Secondly the GfsOutputGRD routine only works properly in serial - there are artefacts in parallel. This is not a big deal, just output .gfs files when you want and ascii grid and post process it


Outputting data at certain points

William Power provided the file Cook_points.csv to output time series or maximum wave heights at. This Includes all of Marlborough sounds which might be more than is needed so we may wish to cut it down.

As a start to cutting it down we will just use a box 174 - 175.5 in longitude, -41.8 - -41.15 in latitude. This will include some of the inner Marlborough sounds but not to much.

First I needed to dos2unix the file to get rid of dos endoflines Then I used the following awk file convert_Cook.awk

BEGIN{
FS=","
}
{
x=$1
y=$2
if ((x > 174) && (x < 175.5) && (y > -41.8) && (y < -41.15)) {
print $1, $2, " 0"
}
}

awk -f convertCook < Cook_points.csv > Cook_points.out

The .awk file timeseries.awk given below post-processes the output data to give time and the sea level heights. X and Y are also given in case these are mixed up in parallel runs.

BEGIN{
FS=" |:"
}
{
if ($1 == "#") {
# get column indices of relevant fields
for (i=1; i <= NF; i++) {
if ($i == "H")
iH = $(i-1);
if ($i == "x")
ix = $(i-1);
if ($i == "y")
iy = $(i-1);
}
}
if (NR > 1) {
print $1, $ix, $iy, $iH
}
}

Which is run using the command

GfsOutputLocation {step = 1} { awk -f timeseries.awk > timeseries_interp1.out } Cook_points.out { interpolate = 1}

Currently I am exploring whether or not it is best to interpolate (1 or 0). I am also trying to set it so that if the land is not inundated then the height is set to zero - I am not sure whether this is best or whether it is better to output wave height and also Z for that point and compare this. I tried only outputting if P>0 but that made minimal difference.

There is an issue with the time series in that in some places (especially where there is a steep transition e.g. coastal cliffs. We are getting outputs of positive wave heights even though we are well higher than the water should be. My guess is that it is a mismatch in the way that H is calculated compared to Zb and P. By ensuring that the coast is refine to the highest level looks like it may have solved this problem. We may want to be a bit more selective about how we do this and rather only refine at the points where we are reading the time series off at.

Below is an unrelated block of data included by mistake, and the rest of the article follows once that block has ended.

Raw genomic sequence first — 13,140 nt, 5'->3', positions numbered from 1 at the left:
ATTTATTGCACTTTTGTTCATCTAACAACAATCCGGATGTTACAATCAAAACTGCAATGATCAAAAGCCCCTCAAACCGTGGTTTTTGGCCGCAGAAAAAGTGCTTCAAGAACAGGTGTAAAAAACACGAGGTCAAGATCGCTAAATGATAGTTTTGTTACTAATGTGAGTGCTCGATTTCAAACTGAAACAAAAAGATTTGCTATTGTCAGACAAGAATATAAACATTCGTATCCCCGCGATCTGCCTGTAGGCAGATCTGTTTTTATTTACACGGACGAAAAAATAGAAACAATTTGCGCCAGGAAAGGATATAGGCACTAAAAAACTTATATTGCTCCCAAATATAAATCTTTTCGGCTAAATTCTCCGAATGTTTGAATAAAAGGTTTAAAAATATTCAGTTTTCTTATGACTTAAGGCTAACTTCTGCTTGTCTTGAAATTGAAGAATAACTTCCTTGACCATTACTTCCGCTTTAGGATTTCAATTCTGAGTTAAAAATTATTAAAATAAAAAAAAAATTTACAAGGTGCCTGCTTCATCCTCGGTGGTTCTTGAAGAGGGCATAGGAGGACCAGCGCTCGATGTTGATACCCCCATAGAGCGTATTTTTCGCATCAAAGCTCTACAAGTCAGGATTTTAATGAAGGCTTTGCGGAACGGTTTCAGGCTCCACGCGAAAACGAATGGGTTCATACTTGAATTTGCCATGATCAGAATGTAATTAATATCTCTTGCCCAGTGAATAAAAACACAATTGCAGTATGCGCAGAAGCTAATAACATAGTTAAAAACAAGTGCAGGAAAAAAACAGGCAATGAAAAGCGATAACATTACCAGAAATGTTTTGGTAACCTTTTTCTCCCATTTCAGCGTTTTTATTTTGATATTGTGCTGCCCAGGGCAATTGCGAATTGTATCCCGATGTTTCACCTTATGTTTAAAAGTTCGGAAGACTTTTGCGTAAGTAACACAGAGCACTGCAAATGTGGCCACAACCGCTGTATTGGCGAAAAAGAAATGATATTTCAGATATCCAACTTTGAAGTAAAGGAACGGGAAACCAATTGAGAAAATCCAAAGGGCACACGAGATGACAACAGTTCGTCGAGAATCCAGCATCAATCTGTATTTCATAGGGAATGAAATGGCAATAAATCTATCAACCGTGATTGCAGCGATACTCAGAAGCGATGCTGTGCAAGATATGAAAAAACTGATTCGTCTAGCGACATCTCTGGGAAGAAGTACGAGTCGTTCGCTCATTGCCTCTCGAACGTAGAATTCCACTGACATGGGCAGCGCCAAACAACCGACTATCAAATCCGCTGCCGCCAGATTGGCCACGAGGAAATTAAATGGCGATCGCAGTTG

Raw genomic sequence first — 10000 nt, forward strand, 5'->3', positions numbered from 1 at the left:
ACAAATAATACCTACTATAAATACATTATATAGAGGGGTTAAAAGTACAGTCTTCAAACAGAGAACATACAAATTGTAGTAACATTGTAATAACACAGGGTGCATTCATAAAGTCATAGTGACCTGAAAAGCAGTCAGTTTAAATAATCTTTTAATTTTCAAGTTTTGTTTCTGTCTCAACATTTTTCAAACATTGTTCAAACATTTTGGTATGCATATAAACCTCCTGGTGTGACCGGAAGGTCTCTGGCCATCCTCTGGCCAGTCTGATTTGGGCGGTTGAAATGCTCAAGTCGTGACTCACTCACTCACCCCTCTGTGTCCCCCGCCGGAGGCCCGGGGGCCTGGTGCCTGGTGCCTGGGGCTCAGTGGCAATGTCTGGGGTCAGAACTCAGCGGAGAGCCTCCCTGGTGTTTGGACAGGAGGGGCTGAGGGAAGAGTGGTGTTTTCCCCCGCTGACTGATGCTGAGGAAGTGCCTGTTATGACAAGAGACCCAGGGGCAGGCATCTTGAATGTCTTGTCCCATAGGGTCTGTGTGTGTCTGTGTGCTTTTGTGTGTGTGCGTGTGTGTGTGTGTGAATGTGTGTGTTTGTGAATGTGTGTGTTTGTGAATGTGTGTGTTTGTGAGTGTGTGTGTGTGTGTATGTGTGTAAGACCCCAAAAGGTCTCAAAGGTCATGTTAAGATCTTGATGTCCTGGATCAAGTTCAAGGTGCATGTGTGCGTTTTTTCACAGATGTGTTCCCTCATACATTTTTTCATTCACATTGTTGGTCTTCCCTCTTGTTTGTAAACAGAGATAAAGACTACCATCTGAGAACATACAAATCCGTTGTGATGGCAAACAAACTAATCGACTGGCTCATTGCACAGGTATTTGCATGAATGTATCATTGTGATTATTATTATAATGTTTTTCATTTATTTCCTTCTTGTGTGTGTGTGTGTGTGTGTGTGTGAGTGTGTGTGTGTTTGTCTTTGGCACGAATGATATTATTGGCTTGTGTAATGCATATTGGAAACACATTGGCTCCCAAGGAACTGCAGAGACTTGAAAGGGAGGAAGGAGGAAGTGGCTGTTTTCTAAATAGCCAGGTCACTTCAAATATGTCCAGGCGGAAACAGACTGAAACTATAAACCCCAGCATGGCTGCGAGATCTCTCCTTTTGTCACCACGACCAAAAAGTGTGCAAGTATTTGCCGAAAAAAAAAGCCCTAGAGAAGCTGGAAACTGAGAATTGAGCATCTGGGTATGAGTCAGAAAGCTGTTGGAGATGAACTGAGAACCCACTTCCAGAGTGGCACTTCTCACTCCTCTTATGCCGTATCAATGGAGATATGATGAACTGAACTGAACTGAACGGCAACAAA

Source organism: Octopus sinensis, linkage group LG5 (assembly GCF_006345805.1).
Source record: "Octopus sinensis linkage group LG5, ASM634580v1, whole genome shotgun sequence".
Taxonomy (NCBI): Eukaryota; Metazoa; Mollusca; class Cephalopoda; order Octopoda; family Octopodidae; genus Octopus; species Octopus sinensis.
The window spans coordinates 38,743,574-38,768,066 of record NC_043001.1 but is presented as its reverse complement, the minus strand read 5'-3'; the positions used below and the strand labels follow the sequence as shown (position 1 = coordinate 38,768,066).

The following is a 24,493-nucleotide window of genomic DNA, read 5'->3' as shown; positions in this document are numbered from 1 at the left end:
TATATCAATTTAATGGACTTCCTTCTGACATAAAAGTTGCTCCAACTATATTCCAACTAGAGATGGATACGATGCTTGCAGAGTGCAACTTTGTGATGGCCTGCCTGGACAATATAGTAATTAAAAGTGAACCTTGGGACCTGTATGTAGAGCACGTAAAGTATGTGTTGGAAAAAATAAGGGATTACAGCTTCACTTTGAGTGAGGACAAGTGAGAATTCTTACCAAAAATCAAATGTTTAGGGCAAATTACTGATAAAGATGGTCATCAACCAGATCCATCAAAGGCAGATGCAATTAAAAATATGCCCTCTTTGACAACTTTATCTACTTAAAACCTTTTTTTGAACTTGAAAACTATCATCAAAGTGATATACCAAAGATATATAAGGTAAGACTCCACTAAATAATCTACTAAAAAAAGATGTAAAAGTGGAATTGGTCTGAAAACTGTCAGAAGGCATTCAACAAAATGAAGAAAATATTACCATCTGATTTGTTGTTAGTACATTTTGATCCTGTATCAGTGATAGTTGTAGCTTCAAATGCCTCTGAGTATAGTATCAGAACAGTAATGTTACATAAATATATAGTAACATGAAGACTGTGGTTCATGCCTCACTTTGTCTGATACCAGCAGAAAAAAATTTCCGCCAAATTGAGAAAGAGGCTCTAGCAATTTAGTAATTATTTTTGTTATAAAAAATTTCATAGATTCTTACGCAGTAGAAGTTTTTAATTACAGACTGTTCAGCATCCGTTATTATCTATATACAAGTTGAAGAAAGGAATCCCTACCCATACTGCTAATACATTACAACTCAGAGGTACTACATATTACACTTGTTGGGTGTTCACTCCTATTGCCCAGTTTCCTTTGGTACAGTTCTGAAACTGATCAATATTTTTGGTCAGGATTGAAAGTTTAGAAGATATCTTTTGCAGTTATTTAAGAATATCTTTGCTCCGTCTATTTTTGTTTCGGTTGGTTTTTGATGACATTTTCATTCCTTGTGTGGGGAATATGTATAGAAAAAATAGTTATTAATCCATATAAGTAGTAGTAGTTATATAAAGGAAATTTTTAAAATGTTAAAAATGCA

Superposition of two landslides

Anther question I am investigating is whether we can linearly add the results of two landslides that occur simultaneously. In order to test this I will use scenarios 1 & 2 and scenarios 3 & 4. I will run two simulations. I will run the two separately as well as simultaneously (This I will achieve by outputting the ascii grid for each initialisation, summing them and then reinitialising a run with the sum of the two). I will compare maximum wave height at the end of the simulation as well as time series at certain points.

There are some issues with the time series output but where these do no occur then we get good agreement between the simultaneous timeseries and the sum of the two time series. When interested in maximum wave height. Two end members for comparing this are the sum or the maximum of the two maximum wave heights. Generally we would expect the sum to overestimate the result.

Using Pmax outputted onto an ascii raster at the highest refinement level I compared the additive and maximum approaches. I will refer to the difference output12-max12 as Diff_max and output12-sum12 as Diff_sum. So positive differences occur when we underestimate the maximum wave height. mean(Diff_max)=0.0167 std(Diff_max)=0.1303 max(Diff_max)=7.4179 min(Diff_max)=-2.7561

I also looked at only the places where output12 was greater than one (i.e. the maximum wave height was greater than one because we are interested in how well we are doing in places where there is a tsunami and don't want the signal to be swamped by other areas. (Approximately 7% of the cells had output12 greater than 1) mean(Diff_max_g1)=0.1298 std(Diff_max_g1)=0.3451 max(Diff_max_g1)=7.4179 min(Diff_max_g1)=-2.1230

Likewise for the diff to the sum mean(Diff_sum)=-0.2027 std(Diff_sum)= 0.2264 max(Diff_sum)=4.0107 min(Diff_sum)=-8.0031

mean(Diff_sum_g1)=-0.7180 std(Diff_sum_g1)=0.4634 max(Diff_sum_g1)=4.0107 min(Diff_sum_g1)=-8.0031

So the maximum approach is closer. It may on average slightly underestimate the maximum wave height but it is a lot closer than the sum approach which for maximum wave height greater than 1 has a mean difference greater than one standard deviation away from zero.

Both approximations skew away from normal at the tails. Sum tends to be left skewed - i.e. overestimating the max wave height. Max tends to be right skewed.